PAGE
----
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Angular 7 Pipes Tutorial With Example

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Angular 7 Pipes Tutorial With Example is today’s leading topic. Angular pipes are the way to write display-value transformations that you can declare in your HTML component. Angular Pipes were earlier called filters in AngularJS and called pipes from Angular 2 onwards. The pipe takes the data as input and transforms it the desired output.

If you want to learn more about Angular, then check out this Angular 7 – The complete Guide course.

Angular 7 Pipes Tutorial With Example

Angular Pipes takes the integers, strings, arrays, and dates as input separated with | to be converted in the format as required and display same in a browser. Inside the interpolation expression, we can define the pipe and use it based on the situation as there are many types of pipes we can use in an Angular application.

Built-in Angular pipes

Angular comes with the stock of pipes such as DatePipe, UpperCasePipe, LowerCasePipe, CurrentcyPipe, and PercentPipe and they are all available for use in any angular template. Angular doesn’t have the FilterPipe or an OrderByPipe. Angular doesn’t provide the pipes for filtering or sorting lists because they perform poorly and prevent aggressive minification. They both filter and order require parameters that reference object properties. Pipes are the great way to encapsulate and share a common display-value transformation.

  1. AsyncPipe
  2. CurrencyPipe
  3. DatePipe
  4. DecimalPipe
  5. JsonPipe
  6. PercentPipe
  7. LowerCasePipe
  8. UpperCasePipe
  9. SlicePipe
  10. TitleCasePipe

Example

Let us install a brand new Angular 7 project by typing the following command.

 

Angular 7 Pipes Tutorial With Example

Now, let us use the Date pipe in Angular. So write the following code inside the app.component.ts file.

// app.component.ts

import { Component } from '@angular/core';

@Component({
  selector: 'app-root',
  templateUrl: './app.component.html',
  styleUrls: ['./app.component.css']
})
export class AppComponent {
  birthday = new Date(1993, 8, 10);
}

Remember, the month is starting from 0. So January is 0 and so on.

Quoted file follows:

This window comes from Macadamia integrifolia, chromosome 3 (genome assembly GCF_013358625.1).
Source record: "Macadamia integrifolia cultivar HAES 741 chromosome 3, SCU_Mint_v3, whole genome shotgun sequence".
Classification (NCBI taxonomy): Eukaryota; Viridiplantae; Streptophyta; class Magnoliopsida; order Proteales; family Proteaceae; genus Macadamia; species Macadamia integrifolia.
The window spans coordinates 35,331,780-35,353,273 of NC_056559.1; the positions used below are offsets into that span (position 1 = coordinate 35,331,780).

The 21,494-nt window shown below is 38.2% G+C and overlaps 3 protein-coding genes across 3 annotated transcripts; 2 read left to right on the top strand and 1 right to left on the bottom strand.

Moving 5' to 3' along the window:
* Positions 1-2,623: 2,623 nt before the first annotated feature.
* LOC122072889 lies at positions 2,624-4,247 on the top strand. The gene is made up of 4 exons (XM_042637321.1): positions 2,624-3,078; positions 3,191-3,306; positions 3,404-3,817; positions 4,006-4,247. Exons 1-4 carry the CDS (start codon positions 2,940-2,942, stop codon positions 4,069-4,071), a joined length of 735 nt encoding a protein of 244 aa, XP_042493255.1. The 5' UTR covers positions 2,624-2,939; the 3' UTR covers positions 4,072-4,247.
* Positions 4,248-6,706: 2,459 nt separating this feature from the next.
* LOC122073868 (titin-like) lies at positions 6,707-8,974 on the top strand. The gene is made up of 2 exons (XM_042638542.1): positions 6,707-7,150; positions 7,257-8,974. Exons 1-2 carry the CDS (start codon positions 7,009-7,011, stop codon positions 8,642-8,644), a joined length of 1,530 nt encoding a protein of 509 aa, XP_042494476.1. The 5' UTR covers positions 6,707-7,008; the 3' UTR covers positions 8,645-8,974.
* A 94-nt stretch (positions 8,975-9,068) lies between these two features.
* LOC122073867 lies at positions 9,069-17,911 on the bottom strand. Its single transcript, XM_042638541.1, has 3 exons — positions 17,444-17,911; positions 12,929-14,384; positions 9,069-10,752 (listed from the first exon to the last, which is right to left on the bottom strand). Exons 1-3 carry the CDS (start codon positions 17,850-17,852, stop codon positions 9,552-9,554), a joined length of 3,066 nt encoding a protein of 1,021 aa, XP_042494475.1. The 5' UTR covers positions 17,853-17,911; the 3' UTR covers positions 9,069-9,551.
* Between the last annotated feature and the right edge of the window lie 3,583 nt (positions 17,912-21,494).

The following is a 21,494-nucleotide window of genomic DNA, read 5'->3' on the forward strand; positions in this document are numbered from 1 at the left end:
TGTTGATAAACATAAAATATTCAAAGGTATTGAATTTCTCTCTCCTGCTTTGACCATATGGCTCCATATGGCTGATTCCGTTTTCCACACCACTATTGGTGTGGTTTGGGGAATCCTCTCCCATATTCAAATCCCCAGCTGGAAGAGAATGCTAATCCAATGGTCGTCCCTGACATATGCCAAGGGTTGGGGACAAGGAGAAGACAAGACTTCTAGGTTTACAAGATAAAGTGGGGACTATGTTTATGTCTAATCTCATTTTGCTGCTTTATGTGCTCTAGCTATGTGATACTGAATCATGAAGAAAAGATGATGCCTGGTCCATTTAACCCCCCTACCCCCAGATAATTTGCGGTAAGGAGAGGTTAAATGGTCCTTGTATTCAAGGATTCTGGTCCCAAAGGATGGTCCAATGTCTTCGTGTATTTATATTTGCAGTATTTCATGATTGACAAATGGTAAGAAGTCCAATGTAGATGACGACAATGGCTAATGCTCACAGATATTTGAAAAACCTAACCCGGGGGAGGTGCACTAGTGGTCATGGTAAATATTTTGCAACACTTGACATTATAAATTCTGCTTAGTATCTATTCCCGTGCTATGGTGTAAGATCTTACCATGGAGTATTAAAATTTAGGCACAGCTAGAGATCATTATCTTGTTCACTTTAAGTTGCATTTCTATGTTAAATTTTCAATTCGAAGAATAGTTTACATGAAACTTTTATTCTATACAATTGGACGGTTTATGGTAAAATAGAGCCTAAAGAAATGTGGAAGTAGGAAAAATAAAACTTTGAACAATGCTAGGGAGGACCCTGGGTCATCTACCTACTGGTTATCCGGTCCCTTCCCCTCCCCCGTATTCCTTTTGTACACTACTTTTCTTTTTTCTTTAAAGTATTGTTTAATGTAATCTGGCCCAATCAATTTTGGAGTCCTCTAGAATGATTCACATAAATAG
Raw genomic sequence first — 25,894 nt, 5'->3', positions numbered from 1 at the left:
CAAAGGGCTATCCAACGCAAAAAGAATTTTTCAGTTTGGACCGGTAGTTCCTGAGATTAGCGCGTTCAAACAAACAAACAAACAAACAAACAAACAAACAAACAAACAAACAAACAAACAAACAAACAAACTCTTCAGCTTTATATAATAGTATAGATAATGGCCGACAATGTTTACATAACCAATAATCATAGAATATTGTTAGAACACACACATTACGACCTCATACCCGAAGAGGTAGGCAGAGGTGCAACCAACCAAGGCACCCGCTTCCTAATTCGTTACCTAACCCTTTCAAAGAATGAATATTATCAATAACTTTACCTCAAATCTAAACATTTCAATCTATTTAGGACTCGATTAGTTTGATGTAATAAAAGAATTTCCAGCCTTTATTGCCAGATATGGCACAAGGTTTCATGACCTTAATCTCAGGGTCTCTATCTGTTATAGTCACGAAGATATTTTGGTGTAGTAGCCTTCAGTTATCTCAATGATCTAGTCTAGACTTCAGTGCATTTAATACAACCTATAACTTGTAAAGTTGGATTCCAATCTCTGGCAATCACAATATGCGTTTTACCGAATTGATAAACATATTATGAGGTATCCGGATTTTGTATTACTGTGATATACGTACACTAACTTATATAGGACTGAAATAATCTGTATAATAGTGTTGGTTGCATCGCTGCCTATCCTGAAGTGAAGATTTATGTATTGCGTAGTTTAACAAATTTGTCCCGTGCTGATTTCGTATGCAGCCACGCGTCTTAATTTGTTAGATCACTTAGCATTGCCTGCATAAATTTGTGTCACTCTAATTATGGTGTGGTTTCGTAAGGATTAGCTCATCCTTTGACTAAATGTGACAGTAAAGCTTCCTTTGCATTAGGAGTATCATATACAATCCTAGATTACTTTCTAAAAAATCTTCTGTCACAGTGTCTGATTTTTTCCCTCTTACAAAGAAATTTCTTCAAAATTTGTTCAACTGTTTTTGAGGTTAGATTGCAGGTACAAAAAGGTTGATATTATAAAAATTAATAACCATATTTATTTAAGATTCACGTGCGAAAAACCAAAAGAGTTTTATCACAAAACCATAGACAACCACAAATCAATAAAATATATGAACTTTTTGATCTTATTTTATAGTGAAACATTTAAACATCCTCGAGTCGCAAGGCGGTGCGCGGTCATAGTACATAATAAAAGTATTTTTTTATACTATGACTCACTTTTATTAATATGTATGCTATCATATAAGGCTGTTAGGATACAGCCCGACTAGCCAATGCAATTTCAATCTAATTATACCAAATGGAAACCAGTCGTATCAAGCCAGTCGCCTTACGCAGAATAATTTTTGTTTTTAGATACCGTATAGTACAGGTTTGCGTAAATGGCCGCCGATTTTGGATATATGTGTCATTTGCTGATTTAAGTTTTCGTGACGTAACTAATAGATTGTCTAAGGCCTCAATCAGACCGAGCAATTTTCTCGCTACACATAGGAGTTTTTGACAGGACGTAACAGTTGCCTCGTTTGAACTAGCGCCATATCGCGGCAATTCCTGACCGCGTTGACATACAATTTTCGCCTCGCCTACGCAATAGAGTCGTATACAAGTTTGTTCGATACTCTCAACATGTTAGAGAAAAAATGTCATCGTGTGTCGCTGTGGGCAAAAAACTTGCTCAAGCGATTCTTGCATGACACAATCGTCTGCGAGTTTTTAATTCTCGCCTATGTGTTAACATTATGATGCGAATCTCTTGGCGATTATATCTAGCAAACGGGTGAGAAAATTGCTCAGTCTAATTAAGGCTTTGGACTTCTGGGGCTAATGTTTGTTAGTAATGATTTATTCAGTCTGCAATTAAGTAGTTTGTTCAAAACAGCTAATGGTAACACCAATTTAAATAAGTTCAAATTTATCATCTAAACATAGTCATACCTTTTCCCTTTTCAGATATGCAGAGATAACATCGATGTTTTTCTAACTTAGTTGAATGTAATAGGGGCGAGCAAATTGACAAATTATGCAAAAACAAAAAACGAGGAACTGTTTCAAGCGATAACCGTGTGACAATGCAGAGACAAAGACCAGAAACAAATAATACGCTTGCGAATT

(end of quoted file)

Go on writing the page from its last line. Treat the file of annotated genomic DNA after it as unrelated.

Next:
Now, let us write the following code inside the app.component.html file.

<!-- app.component.html -->

<div style="text-align:center">
  <h1>
    Krunal's birthdate is {{ birthday | date }}
  </h1>

<router-outlet></router-outlet>

So, here, we have used the DatePipe to display the date property in the date format.

 

Angular 7 Pipes

Parameterizing a pipe

We can also pass a parameter to the pipe. You can write the HTML code like this to pass the parameter.

<!-- app.component.html -->

<h1>
    Krunal's birthdate is {{ birthday | date:"dd/MM/yyyy" }}
</h1>

Save the file, and you can see inside the browser that the page has a different date format as defined here.

Chaining pipes

We can chain pipes together in and create useful combinations. We can use the uppercase or lowercase pipe in our example.

<!-- app.component.html -->

<h1>
    Krunal's birthdate is {{ birthday | date | uppercase }}
</h1>

Now, your date is in uppercase letters.

Pure and impure pipes

There are two categories of pipes: 

1) pure 

2) impure

By default, the pipes in Angular are Pure. Every pipe you have seen so far has been pure like built-in pipes. You can make the pipe impure by setting the pure flag to false.

Pure pipes

Angular executes the pure pipe only when it detects the absolute change to an input value.  The pure change is either in the change to the primitive input value (String, Number, Boolean,  Symbol) or a changed object reference (Date, Array, Function, Object).

Impure pipes

Angular executes the contaminated pipe during every component change detection cycle. The impure pipe is called often, as often as every keystroke or mouse-move.

How to Create a Custom Angular Pipe?

You can write your custom pipes. Let us create new pipe inside the app folder called power.pipe.ts file.

Add the following code inside it.

// power.pipe.ts

import {Pipe, PipeTransform} from '@angular/core';
@Pipe ({
   name : 'power'
})
export class PowerPipe implements PipeTransform {
   transform(base: number, exponent: number): number {
      return Math.pow(base, exponent);
   }
}

PowerPipe is responsible for returns the base to the exponent power, that is, baseexponent.

Now, we can call this pipe inside the app.component.html file like this.

<div style="text-align:center">
  <h1>
    {{2 | power: 5}}
  </h1>
</div>
<router-outlet></router-outlet>
  • The pipe is a class that is decorated with pipe metadata.
  • An Angular pipe class implements the PipeTransform interface’s transform() method that accepts an input value followed by optional parameters and returns the transformed value. In our case, we have taken the two parameters.
  • In our example, there is one additional argument to the transform method for each parameter passed to the pipe. Our pipe has one such parameter: the exponent.
  • To tell Angular that this is the pipe, you apply the @Pipe decorator, which you import from the Angular core library.
  • The @Pipe decorator allows us to define the pipe name that you can use within the template expressions. It must be the valid JavaScript identifier.

Finally, Angular 7 Pipes Tutorial With Example is over. Thanks for taking.

2 Comments
  1. jayant says

    You will have to import custom pipe in app.module.ts file
    import { PowerPipe } from ‘./power.pipe’;
    then declare this
    @NgModule({
    declarations: [PowerPipe ]
    })

  2. viki says

    can we use pipes in ts file?

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